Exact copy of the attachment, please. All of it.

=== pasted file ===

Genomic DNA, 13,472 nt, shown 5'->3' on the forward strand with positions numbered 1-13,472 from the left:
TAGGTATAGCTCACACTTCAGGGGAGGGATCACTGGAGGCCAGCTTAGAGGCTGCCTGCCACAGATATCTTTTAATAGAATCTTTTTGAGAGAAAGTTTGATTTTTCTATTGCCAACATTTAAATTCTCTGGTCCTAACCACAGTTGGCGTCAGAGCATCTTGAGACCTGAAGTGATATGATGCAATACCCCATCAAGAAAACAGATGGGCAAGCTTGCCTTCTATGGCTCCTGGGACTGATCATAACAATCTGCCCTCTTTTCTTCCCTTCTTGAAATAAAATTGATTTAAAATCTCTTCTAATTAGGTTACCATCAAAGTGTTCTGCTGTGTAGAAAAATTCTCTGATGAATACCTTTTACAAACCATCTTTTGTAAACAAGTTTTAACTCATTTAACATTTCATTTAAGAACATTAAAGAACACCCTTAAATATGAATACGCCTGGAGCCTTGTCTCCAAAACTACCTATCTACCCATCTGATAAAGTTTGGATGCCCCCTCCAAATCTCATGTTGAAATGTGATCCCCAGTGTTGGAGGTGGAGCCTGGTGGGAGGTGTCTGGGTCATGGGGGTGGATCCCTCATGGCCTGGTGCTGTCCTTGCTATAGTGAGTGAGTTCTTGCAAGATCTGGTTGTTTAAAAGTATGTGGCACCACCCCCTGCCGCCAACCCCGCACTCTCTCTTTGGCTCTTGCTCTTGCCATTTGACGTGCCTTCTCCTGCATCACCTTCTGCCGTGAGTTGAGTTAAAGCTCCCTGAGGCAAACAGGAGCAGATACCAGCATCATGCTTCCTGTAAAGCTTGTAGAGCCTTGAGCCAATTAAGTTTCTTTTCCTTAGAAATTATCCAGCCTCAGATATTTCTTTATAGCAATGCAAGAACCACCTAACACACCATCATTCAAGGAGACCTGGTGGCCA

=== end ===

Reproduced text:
Genomic DNA, 13,472 nt, shown 5'->3' on the forward strand with positions numbered 1-13,472 from the left:
TAGGTATAGCTCACACTTCAGGGGAGGGATCACTGGAGGCCAGCTTAGAGGCTGCCTGCCACAGATATCTTTTAATAGAATCTTTTTGAGAGAAAGTTTGATTTTTCTATTGCCAACATTTAAATTCTCTGGTCCTAACCACAGTTGGCGTCAGAGCATCTTGAGACCTGAAGTGATATGATGCAATACCCCATCAAGAAAACAGATGGGCAAGCTTGCCTTCTATGGCTCCTGGGACTGATCATAACAATCTGCCCTCTTTTCTTCCCTTCTTGAAATAAAATTGATTTAAAATCTCTTCTAATTAGGTTACCATCAAAGTGTTCTGCTGTGTAGAAAAATTCTCTGATGAATACCTTTTACAAACCATCTTTTGTAAACAAGTTTTAACTCATTTAACATTTCATTTAAGAACATTAAAGAACACCCTTAAATATGAATACGCCTGGAGCCTTGTCTCCAAAACTACCTATCTACCCATCTGATAAAGTTTGGATGCCCCCTCCAAATCTCATGTTGAAATGTGATCCCCAGTGTTGGAGGTGGAGCCTGGTGGGAGGTGTCTGGGTCATGGGGGTGGATCCCTCATGGCCTGGTGCTGTCCTTGCTATAGTGAGTGAGTTCTTGCAAGATCTGGTTGTTTAAAAGTATGTGGCACCACCCCCTGCCGCCAACCCCGCACTCTCTCTTTGGCTCTTGCTCTTGCCATTTGACGTGCCTTCTCCTGCATCACCTTCTGCCGTGAGTTGAGTTAAAGCTCCCTGAGGCAAACAGGAGCAGATACCAGCATCATGCTTCCTGTAAAGCTTGTAGAGCCTTGAGCCAATTAAGTTTCTTTTCCTTAGAAATTATCCAGCCTCAGATATTTCTTTATAGCAATGCAAGAACCACCTAACACACCATCATTCAAGGAGACCTGGTGGCCA